To run a B40 110V model at full power, you need to plug both of the two Nema 5-15 power cables, supplied with the US unit, into a suitably rated power outlet(s). Again, I have never seen anything like that outside a ghetto-hacked DIY project. One device, one power cable. Like my Braumeister 50L 220V, which has one power cable supplying two elements at 3200W and needs a 16A outlet.
 
To run a B40 110V model at full power, you need to plug in both of the two Nema 5-15 power cables, supplied with the US unit, into a suitably rated power outlet(s). Again, I have never seen anything like that outside a ghetto-hacked DIY project. One device, one power cable. Like my Braumeister 50L 220V, which has one power cable supplying two elements at 3200W and need a 16A outlet.
Fortunately my outlets are able to handle the full power at 16A, however the B40 110v controller allows you to reduce the amperage to 15A or 12A if needed, possibly lower.
 
Fortunately my outlets are able to handle the full power at 16A, however the B40 110v controller allows you to reduce the amperage to 15A or 12A if needed, possibly lower.
So you use two power cables to supply one electrical device? Isn’t that a bit unusual? Again, I’m not even sure if it’s legal. I’ve never seen an electric consumer product powered by two cables.
 
So you use two power cables to supply one electrical device? Isn’t that a bit unusual? Again, I’m not even sure if it’s legal. I’ve never seen an electric consumer product powered by two cables.
No. One element is powered by one cable, and one element and the controller is powered by a different cable. The controller only regulates power output, but each element has it's own power supply. The fact that they're in the same kettle is probably inconsequential.

Just as when I used a Unibrau system, I had dual elements powered by separate circuits and cords.
 
No. One element is powered by one cable, and one element and the controller is powered by a different cable. The controller only regulates power output, but each element has its own power supply. The fact that they're in the same kettle is probably inconsequential.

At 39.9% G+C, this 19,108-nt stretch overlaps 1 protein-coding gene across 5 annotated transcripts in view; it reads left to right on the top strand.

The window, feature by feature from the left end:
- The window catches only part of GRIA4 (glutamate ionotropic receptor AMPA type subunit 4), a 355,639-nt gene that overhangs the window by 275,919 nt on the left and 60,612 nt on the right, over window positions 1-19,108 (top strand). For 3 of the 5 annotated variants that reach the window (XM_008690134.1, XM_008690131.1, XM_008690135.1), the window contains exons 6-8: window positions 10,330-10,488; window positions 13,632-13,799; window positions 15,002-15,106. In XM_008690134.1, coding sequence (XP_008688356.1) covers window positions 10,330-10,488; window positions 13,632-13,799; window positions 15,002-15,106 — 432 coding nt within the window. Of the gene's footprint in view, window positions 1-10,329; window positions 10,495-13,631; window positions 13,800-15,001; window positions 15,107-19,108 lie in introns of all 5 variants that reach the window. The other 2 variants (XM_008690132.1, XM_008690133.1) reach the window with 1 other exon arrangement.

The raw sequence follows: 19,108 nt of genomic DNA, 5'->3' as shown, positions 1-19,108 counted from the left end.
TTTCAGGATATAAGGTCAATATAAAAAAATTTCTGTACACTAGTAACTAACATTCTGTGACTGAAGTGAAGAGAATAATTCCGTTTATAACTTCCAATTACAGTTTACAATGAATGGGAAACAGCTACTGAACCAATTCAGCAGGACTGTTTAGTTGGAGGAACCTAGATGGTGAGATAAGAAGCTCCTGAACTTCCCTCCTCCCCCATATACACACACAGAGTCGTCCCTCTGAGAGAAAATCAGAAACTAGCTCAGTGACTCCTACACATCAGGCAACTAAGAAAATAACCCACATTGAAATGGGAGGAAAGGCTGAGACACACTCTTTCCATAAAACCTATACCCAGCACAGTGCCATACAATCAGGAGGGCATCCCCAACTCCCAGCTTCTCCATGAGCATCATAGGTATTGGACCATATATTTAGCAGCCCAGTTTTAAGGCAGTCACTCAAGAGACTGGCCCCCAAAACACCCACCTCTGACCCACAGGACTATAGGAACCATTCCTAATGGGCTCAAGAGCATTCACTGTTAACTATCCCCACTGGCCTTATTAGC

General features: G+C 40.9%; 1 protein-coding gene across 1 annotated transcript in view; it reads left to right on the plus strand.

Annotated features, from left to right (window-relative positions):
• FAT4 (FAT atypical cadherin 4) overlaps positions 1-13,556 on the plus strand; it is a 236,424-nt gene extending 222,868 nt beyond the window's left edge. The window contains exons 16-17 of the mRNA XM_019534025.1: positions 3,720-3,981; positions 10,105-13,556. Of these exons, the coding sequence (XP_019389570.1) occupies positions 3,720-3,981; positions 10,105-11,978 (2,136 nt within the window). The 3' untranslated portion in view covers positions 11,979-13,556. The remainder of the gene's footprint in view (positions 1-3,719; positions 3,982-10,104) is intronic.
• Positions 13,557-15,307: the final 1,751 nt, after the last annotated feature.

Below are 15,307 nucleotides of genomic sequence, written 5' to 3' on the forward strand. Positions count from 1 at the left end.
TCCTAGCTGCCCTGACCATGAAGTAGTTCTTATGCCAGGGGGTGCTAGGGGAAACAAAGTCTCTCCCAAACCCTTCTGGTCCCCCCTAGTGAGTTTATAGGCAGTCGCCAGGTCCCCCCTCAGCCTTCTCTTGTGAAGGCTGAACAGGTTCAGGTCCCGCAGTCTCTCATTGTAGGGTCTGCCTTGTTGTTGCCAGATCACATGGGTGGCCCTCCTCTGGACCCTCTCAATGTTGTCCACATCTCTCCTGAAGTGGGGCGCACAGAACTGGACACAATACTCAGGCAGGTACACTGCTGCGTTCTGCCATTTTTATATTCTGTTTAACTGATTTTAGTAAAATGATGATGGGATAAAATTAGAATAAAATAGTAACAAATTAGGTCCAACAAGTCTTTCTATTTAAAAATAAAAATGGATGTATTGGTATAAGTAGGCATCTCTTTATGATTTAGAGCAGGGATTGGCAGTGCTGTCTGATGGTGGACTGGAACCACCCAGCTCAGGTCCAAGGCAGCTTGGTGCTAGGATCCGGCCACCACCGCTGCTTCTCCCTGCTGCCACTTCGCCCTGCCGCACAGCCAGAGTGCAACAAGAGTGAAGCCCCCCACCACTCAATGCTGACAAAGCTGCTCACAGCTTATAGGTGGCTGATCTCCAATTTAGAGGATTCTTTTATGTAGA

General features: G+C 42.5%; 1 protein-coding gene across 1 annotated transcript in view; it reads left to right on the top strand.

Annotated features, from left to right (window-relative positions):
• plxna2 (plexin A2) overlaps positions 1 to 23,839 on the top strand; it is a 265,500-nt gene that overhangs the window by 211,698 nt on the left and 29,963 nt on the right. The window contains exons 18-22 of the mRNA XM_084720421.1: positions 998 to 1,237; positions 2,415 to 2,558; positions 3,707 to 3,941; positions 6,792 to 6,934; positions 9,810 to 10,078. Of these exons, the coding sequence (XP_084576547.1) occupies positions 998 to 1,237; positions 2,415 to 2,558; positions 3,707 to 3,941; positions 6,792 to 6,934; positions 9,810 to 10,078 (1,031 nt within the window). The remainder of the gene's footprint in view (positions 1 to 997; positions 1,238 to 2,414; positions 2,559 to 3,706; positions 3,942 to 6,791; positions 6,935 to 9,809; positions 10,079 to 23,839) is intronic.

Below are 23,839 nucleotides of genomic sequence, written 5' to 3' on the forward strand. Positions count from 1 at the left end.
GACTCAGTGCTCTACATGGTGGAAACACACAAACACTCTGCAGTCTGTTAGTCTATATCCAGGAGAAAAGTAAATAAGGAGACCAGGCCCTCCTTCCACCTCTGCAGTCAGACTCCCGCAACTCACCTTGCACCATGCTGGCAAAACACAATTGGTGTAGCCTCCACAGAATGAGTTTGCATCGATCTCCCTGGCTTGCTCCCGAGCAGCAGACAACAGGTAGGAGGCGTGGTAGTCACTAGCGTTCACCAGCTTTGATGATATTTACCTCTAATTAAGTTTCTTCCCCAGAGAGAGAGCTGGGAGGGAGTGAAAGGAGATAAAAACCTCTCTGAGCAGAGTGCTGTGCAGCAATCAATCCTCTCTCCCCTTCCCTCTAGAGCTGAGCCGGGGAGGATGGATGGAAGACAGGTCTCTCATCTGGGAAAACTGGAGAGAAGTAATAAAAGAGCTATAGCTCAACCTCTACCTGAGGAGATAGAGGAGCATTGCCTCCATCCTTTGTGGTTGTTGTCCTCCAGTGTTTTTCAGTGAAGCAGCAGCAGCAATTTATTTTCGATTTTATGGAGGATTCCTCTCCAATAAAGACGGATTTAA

Very odd choice of semantics on display here. The B40 unit is considered the electric consumer product here, not one of its heating elements. Which other electric consumer products - sold by a registered business - do you know of that use two power cables?
 
Very odd choice of semantics on display here. The B40 unit is considered the electric consumer product here, not one of its heating elements. Which other electric consumer products - sold by a registered business - do you know of that use two power cables?
I'm no electrician or regulator, so I don't want to speak from any point of authority! I'm just saying the unit can operate on one cable just fine, just with limited wattage. If one element has an issue, it's on a separate circuit. Being that they sell this product (only?) in the US through MoreBeer, I would assume they have whatever clearances and approvals necessary. I can see their Norwegian and EU certs on the site, but not US, likely because it's a Norwegian company and their certifications cover all their brewing systems, not just the 110v B40.

Strange? Maybe. But it's allowed me to brew in my apartment with solid power, so I'm pleased.
 
As someone considering moving to the B40pro 240V, the above statement about the 220V version having two power plugs made my heart skip a beat. Then I realized that I already had a 240V power plug, not a 220V plug. Perhaps the 220V one is the Euro version.

For clarification only, the 240V US version only has one power plug per this MoreBeer link ("1 pcs Nema 6-20 power cable, 2 meter").
 
As someone considering moving to the B40pro 240V, the above statement about the 220V version having two power plugs made my heart skip a beat. Then I realized that I already had a 240V power plug, not a 220V plug. Perhaps the 220V one is the Euro version.

For clarification only, the 240V US version only has one power plug per this MoreBeer link ("1 pcs Nema 6-20 power cable, 2 meter").

If there was a comment saying the 220 version has two cords it seems incorrect according to post #13.


It's plausible the "220" and "240" versions could be the same/similar, just with a different power plug that's appropriate for the intended market region.

In the USA, a 220/230/240V plug is one and the same thing. The variance is the amp rating.

But, a USA 220/230/240 plug likely is not the same as a 220/230/240 plug in Sweden (or wherever else).
 
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For clarity, the 220v B40 has one power cable. All other BT brewing systems, 110v B40, B80 and B150, have two power cables.